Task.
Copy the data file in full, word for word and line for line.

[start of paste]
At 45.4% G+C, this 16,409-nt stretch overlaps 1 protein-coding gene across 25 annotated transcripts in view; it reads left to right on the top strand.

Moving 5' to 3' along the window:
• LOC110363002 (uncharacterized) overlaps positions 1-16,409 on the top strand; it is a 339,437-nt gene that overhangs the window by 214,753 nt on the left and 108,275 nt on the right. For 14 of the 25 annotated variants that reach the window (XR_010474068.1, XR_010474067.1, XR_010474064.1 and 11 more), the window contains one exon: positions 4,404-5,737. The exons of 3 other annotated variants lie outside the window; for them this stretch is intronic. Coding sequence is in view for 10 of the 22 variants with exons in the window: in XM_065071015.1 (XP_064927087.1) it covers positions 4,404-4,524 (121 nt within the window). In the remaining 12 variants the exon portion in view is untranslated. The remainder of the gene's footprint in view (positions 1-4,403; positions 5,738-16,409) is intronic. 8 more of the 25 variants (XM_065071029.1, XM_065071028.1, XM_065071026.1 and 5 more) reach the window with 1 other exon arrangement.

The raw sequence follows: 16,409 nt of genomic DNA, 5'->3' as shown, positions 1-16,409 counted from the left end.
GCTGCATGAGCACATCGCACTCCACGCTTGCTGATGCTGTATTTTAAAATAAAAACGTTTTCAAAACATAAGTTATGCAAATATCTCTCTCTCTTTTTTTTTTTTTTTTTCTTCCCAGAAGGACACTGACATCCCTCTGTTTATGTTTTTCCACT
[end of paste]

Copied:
At 45.4% G+C, this 16,409-nt stretch overlaps 1 protein-coding gene across 25 annotated transcripts in view; it reads left to right on the top strand.

Moving 5' to 3' along the window:
• LOC110363002 (uncharacterized) overlaps positions 1-16,409 on the top strand; it is a 339,437-nt gene that overhangs the window by 214,753 nt on the left and 108,275 nt on the right. For 14 of the 25 annotated variants that reach the window (XR_010474068.1, XR_010474067.1, XR_010474064.1 and 11 more), the window contains one exon: positions 4,404-5,737. The exons of 3 other annotated variants lie outside the window; for them this stretch is intronic. Coding sequence is in view for 10 of the 22 variants with exons in the window: in XM_065071015.1 (XP_064927087.1) it covers positions 4,404-4,524 (121 nt within the window). In the remaining 12 variants the exon portion in view is untranslated. The remainder of the gene's footprint in view (positions 1-4,403; positions 5,738-16,409) is intronic. 8 more of the 25 variants (XM_065071029.1, XM_065071028.1, XM_065071026.1 and 5 more) reach the window with 1 other exon arrangement.

The raw sequence follows: 16,409 nt of genomic DNA, 5'->3' as shown, positions 1-16,409 counted from the left end.
GCTGCATGAGCACATCGCACTCCACGCTTGCTGATGCTGTATTTTAAAATAAAAACGTTTTCAAAACATAAGTTATGCAAATATCTCTCTCTCTTTTTTTTTTTTTTTTTCTTCCCAGAAGGACACTGACATCCCTCTGTTTATGTTTTTCCACT